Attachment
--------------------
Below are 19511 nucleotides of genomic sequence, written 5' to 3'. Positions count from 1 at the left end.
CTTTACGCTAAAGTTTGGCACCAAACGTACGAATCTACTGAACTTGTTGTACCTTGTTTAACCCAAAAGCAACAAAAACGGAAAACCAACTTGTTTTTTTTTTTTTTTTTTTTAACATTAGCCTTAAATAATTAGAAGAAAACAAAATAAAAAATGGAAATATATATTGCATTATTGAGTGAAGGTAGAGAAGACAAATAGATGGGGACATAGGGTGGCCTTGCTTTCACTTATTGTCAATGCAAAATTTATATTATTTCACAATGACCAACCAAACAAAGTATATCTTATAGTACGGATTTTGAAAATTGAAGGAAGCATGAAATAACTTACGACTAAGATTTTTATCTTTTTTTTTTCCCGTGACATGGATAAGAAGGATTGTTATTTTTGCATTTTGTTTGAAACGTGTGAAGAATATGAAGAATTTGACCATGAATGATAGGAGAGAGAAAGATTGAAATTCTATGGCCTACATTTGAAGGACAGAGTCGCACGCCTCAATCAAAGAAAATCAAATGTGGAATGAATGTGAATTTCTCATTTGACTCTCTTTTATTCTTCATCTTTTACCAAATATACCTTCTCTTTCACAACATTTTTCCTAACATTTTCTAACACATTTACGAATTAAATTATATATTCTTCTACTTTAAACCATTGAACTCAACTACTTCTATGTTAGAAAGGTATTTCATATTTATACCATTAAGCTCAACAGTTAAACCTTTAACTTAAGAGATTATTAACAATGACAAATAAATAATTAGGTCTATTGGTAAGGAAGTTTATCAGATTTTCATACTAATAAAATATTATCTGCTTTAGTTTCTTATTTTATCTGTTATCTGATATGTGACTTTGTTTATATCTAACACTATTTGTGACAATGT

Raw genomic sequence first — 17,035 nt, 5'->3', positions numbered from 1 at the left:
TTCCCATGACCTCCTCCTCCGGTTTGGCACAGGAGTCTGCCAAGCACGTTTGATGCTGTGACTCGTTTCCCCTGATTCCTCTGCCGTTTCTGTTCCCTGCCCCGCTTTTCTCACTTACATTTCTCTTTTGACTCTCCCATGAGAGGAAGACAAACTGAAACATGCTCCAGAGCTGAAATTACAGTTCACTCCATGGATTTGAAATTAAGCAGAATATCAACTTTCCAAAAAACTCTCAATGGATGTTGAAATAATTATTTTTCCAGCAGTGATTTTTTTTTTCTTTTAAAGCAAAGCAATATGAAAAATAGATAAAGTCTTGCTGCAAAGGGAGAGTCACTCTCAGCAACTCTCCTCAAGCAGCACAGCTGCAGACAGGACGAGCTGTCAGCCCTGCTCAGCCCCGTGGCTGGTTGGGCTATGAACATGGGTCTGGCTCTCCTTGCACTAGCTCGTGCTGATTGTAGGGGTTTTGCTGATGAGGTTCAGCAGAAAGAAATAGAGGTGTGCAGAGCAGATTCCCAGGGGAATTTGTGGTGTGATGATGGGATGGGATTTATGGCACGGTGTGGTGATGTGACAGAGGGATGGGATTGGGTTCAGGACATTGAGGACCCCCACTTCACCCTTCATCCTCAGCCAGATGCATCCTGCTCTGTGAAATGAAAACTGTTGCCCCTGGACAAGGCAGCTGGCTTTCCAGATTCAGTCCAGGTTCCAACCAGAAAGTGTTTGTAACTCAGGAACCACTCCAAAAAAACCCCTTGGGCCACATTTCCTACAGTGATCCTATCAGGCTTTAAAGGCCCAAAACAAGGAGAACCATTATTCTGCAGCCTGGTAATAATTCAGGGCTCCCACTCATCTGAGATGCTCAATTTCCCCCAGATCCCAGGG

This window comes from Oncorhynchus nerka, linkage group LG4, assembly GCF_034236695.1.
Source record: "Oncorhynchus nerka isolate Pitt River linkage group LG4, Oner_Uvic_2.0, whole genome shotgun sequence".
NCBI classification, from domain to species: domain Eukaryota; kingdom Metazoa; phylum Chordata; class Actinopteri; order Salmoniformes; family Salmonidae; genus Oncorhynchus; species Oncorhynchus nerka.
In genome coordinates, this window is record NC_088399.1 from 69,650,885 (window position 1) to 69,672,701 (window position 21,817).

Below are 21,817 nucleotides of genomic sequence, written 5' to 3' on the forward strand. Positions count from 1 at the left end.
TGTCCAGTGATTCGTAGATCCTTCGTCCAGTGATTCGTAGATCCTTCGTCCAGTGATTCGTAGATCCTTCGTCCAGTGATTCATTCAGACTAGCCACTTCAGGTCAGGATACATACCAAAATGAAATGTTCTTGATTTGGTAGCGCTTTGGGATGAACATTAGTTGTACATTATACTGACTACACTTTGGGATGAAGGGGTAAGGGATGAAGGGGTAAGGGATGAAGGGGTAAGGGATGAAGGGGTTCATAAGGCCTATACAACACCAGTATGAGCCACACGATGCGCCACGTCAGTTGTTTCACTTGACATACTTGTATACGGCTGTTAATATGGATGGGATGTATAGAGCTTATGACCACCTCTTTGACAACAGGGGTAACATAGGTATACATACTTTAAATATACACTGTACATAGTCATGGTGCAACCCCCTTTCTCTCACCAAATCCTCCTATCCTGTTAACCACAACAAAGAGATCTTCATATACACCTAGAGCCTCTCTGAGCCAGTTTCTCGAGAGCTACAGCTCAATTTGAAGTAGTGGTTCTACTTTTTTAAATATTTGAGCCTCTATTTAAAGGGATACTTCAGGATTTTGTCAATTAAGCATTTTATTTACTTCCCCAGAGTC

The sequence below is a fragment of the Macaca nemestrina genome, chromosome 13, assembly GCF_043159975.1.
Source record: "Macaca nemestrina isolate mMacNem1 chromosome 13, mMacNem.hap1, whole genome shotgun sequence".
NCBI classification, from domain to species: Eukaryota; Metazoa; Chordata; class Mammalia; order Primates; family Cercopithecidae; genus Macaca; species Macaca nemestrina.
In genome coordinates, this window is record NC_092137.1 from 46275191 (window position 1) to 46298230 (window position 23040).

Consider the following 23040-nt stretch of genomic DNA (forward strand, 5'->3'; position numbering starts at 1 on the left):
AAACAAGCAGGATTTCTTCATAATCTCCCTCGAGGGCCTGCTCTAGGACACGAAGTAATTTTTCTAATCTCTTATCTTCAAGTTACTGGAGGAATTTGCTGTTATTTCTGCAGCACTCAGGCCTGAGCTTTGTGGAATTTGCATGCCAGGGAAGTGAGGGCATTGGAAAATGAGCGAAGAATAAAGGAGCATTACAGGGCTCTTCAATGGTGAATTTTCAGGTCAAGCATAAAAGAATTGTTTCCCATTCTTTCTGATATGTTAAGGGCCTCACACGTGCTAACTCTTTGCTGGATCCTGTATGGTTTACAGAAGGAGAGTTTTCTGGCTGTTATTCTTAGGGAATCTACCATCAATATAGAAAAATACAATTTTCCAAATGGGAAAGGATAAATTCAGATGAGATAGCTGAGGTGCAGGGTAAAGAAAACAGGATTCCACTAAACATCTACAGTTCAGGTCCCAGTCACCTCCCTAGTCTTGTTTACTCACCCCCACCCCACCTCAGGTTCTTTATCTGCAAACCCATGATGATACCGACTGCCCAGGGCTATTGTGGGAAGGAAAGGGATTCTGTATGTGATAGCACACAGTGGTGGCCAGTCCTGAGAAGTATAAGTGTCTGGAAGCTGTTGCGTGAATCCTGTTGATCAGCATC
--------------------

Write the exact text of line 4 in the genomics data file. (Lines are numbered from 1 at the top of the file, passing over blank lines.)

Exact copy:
TTCCCATGACCTCCTCCTCCGGTTTGGCACAGGAGTCTGCCAAGCACGTTTGATGCTGTGACTCGTTTCCCCTGATTCCTCTGCCGTTTCTGTTCCCTGCCCCGCTTTTCTCACTTACATTTCTCTTTTGACTCTCCCATGAGAGGAAGACAAACTGAAACATGCTCCAGAGCTGAAATTACAGTTCACTCCATGGATTTGAAATTAAGCAGAATATCAACTTTCCAAAAAACTCTCAATGGATGTTGAAATAATTATTTTTCCAGCAGTGATTTTTTTTTTCTTTTAAAGCAAAGCAATATGAAAAATAGATAAAGTCTTGCTGCAAAGGGAGAGTCACTCTCAGCAACTCTCCTCAAGCAGCACAGCTGCAGACAGGACGAGCTGTCAGCCCTGCTCAGCCCCGTGGCTGGTTGGGCTATGAACATGGGTCTGGCTCTCCTTGCACTAGCTCGTGCTGATTGTAGGGGTTTTGCTGATGAGGTTCAGCAGAAAGAAATAGAGGTGTGCAGAGCAGATTCCCAGGGGAATTTGTGGTGTGATGATGGGATGGGATTTATGGCACGGTGTGGTGATGTGACAGAGGGATGGGATTGGGTTCAGGACATTGAGGACCCCCACTTCACCCTTCATCCTCAGCCAGATGCATCCTGCTCTGTGAAATGAAAACTGTTGCCCCTGGACAAGGCAGCTGGCTTTCCAGATTCAGTCCAGGTTCCAACCAGAAAGTGTTTGTAACTCAGGAACCACTCCAAAAAAACCCCTTGGGCCACATTTCCTACAGTGATCCTATCAGGCTTTAAAGGCCCAAAACAAGGAGAACCATTATTCTGCAGCCTGGTAATAATTCAGGGCTCCCACTCATCTGAGATGCTCAATTTCCCCCAGATCCCAGGG